GAB: Has the book garnered movie interest?

GH: “Apparently that’s starting. I haven’t had a chance to let that settle into my brain. My father is very interested in who should play him.”

eBooks are cool, but. . .


. . .they can't hold a candle to good ol' long-playing records.

LPs, slabs of wax, or whatever you still call them are the medium of choice again these days for both serious music buffs and the uninitiated hipster alike; and Green Apple Books and Music has both factions covered. Not only have we been increasing our stock of newly released albums - yes, there are still many fresh releases a month - but we just shook on a deal that will leave collectors of the classics drooling. Yes, drooling.

Green Apple has just introduced the first few hundred 33 1/3 Long Playing Records into our inventory from the respectable folks of Open Mind Music. Sadly, the Open Mind storefront closed its doors a couple of years ago, but Green Apple and Open Mind are joining forces to bring you the finest used vinyl in the Bay. OK, maybe the second finest used vinyl selection in the Bay, but we're working on it!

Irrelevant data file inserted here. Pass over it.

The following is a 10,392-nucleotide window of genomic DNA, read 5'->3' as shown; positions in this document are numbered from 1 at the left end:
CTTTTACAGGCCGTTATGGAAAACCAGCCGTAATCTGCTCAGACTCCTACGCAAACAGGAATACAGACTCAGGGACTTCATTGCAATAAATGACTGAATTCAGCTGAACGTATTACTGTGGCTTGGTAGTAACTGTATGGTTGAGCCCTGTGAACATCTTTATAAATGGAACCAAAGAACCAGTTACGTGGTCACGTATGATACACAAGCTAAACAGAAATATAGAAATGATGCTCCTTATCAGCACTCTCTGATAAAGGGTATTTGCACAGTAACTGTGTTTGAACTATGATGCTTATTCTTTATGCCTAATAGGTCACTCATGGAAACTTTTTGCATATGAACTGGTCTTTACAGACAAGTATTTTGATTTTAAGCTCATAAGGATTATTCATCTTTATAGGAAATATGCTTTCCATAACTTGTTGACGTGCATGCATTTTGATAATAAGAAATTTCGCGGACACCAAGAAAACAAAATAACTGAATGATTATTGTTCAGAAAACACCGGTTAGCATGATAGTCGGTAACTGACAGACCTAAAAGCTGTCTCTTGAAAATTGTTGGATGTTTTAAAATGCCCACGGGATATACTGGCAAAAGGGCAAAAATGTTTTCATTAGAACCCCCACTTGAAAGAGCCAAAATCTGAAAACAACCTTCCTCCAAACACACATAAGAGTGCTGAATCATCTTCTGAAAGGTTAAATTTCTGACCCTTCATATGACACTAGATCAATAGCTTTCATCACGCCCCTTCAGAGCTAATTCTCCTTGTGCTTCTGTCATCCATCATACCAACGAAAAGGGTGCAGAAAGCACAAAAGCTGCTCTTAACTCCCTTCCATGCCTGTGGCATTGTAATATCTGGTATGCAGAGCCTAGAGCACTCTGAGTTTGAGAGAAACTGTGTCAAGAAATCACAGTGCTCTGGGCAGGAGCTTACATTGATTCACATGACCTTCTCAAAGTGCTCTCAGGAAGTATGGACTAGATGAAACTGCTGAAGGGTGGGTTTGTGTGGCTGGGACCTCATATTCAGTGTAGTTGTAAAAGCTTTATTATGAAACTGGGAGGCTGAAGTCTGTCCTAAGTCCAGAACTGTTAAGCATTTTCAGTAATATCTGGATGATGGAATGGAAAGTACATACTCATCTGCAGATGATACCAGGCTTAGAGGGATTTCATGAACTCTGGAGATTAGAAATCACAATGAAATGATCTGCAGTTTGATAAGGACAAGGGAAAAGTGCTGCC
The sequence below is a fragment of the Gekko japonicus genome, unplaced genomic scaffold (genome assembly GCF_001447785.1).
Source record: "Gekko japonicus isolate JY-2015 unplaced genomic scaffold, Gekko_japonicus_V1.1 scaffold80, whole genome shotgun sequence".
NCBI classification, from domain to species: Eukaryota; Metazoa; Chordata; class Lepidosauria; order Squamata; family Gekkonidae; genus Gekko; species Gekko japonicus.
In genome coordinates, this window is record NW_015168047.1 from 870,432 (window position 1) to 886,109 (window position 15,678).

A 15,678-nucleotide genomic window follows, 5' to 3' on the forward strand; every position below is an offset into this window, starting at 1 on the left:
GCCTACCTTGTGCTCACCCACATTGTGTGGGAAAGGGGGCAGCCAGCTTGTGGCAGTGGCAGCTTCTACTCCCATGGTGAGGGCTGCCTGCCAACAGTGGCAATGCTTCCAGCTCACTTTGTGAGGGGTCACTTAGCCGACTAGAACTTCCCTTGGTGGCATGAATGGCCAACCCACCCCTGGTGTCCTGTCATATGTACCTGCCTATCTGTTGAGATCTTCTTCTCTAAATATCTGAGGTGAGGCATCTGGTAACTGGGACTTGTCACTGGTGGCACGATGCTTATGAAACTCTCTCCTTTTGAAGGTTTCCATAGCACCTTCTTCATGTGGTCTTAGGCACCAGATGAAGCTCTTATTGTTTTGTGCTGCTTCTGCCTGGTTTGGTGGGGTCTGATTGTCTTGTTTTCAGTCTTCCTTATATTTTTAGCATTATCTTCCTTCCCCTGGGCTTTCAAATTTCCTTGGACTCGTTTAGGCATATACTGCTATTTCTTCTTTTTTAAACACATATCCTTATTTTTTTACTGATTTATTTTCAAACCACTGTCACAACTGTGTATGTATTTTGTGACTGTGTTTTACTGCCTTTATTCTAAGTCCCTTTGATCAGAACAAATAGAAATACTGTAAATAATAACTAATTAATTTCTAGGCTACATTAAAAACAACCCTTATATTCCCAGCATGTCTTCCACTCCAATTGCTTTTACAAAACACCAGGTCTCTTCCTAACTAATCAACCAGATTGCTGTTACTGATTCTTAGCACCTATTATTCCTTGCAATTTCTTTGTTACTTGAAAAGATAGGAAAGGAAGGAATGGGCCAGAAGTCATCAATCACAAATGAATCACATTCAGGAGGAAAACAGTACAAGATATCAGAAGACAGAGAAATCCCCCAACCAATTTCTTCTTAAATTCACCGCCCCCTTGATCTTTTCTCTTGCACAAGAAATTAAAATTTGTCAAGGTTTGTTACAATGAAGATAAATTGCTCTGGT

Green Mind? Open Apple? (OK, I guess we're still working on that, too.)

Check in with us regularly as we will be indroducing batches of hundred of records at a time.

Ahhhh, the good life. . .

An amusement

Found on the Internet today, thanks to our pals at Shelf Awareness, an industry newsletter. We try not to just re-post cool things we find on the Internet, but I think the coolness factor here is high enough. Like Green Apple selling Google eBooks: a literary marriage of old and new.

Pale King: an editorial



I get the feeling someone at Hachette wanted an excuse to create a widget.

For months, Hachette Book Group has been counting down to the April 15 release of the late David Foster Wallace's unfinished novel, The Pale King. (A gimmick, see: the plot revolves around the IRS and, as everyone knows, April 15 is tax day.) Hence the counter above, which can be downloaded from the book page at Hachette.

So when word began spreading Wednesday morning that the novel was available on Amazon and the Barnes & Noble website two weeks before its "official" publication date, independent booksellers--yours truly among them--were left to wonder why the book was not yet on our shelves. (As if Amazon, with its predatory pricing scheme, needs the boost it surely got by having an in-demand book available before most retailers.)